To confirm this theory, Google did an experiment on their own solar panel farm at their headquarters in Mountain View, CA. The results? Google found that the number one way to maximize energy output from solar panels was through cleaning them. In fact, they found that after cleaning, the energy output of panels almost doubled overnight.

Protecting your warranty:
Some manufacturers make regular cleaning a condition of your warranty. It is worth cleaning your panels purely for the sake of protecting your warranty, but by cleaning them you may also notice cracks, scratches or other instances of damage that will need to be repaired.


Even if you intend to keep your solar panels clean, it can be tricky knowing when’s the right time to get them done. This is especially true if, like most people, your panels are located on your roof.

If you do plan on completing a physical inspection, it will be obvious even to the untrained eye if your panels are dirty or not. You are looking for a layer of dust (you’ll be able to tell just by running your finger along the surface of the panel), any dirt trapped in the corner, and chips and cracks on the surface.

It’s very important that you keep in mind proper safety procedures before climbing on to your roof. Here’s what John Anderson, of Severe Weather Roofing and Restoration in Denver, CO recommends:

1. Walk carefully, never bounce or jump on you roof.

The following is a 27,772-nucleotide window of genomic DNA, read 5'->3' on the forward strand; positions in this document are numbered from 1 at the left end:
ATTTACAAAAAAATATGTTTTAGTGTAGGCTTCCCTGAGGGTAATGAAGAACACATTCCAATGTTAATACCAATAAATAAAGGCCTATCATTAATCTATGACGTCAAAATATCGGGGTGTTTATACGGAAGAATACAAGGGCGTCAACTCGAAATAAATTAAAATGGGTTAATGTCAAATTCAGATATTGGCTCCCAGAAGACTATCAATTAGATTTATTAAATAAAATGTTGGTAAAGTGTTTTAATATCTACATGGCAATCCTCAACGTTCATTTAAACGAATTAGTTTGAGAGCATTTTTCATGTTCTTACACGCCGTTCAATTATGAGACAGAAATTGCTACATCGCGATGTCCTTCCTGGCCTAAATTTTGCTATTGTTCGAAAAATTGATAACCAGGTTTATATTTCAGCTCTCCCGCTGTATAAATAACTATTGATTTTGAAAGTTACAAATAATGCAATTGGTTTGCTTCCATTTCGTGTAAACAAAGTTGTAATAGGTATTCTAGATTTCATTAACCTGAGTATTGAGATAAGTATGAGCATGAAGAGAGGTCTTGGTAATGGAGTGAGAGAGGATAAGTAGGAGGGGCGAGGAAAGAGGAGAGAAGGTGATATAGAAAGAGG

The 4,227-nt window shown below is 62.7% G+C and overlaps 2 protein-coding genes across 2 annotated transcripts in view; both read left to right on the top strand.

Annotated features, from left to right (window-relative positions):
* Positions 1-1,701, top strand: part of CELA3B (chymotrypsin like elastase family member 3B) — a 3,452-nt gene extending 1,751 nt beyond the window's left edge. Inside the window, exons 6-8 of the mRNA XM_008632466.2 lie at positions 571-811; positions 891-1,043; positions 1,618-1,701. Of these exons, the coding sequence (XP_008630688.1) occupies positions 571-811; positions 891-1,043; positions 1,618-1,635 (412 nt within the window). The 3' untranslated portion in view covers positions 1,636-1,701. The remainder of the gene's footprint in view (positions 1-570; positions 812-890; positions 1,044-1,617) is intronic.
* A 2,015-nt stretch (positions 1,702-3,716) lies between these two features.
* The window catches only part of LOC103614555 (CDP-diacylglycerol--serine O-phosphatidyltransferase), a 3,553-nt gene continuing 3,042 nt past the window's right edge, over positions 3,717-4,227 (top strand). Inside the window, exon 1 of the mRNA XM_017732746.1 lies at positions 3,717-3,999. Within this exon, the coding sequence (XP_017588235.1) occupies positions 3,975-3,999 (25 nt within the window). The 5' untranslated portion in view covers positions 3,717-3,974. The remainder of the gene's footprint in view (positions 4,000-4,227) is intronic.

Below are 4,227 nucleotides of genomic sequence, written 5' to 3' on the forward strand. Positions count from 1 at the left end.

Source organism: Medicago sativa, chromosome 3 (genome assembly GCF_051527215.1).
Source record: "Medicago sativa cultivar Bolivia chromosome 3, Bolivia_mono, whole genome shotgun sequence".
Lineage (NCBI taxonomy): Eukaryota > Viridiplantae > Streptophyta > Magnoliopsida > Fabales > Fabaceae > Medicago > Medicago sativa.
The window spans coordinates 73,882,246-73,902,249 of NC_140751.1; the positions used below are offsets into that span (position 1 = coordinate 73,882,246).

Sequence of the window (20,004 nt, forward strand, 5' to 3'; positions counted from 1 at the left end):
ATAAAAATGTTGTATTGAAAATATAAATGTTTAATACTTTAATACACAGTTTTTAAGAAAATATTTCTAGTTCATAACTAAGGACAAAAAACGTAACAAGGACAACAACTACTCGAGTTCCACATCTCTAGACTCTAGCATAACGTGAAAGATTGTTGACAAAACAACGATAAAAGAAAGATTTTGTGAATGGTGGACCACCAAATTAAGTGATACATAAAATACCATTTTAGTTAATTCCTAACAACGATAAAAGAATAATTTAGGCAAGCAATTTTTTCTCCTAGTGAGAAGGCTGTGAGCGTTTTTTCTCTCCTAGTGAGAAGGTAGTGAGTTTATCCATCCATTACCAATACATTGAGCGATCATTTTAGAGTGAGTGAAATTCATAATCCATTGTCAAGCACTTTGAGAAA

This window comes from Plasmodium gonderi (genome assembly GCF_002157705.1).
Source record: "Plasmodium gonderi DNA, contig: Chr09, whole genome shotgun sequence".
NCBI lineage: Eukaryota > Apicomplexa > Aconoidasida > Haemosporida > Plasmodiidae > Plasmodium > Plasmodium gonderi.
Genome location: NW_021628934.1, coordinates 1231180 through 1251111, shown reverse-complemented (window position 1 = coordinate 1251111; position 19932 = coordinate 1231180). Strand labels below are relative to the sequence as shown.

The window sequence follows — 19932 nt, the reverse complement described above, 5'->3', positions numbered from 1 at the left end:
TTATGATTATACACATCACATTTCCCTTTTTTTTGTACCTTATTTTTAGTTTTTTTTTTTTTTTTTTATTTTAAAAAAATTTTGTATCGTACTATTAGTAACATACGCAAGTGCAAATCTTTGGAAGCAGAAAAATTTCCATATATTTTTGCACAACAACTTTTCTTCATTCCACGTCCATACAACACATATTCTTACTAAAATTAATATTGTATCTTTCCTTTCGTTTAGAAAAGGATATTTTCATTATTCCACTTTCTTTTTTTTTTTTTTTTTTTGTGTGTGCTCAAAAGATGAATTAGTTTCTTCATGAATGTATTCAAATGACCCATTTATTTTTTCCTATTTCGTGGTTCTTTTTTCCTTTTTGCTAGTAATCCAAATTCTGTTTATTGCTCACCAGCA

2. Wear a toolbelt and raise and lower power tools with a rope.

3. Wear shoes with plenty of traction. Work boots work the best, because of their well-defined heels.

This old house also has some great safety tips here.

For those who prefer to put their feet up rather than clamber about on roofs, the vast majority of monitoring tools that will keep you updated on how your panels are performing. If you notice a considerable dip in power compared to normal performance over a sustained period of time (several days or more) it is likely dirt or damage is the cause.

Alternatively, a simple solution is to create an annual schedule so that your panels get cleaned regularly twice or three times a year. That way you don’t have to worry about climbing up onto your roof every month to check on them or investing into equipment that can run into thousands of dollars.


How do you clean solar panels?

So your panels are dirty? Well you’ve got two options: clean them yourself, or hire a specialist firm to do it for you.

Whichever route you choose, the first step will always be the same – review the manufacturer’s instructions. Although they may not seem like it, solar panels can vary substantially between brands – and this includes how they should be cleaned.

If you’re determined to clean your panels yourselves, there is a multitude of DIY solar panel cleaning kits available. That being said, and regardless of what equipment you use, it isn’t a straightforward job. Not only are they usually fairly inaccessible (as you will have found out if you completed a physical inspection of your panels) but they also carry a risk of electrocution, especially if the glass has broken and water has entered.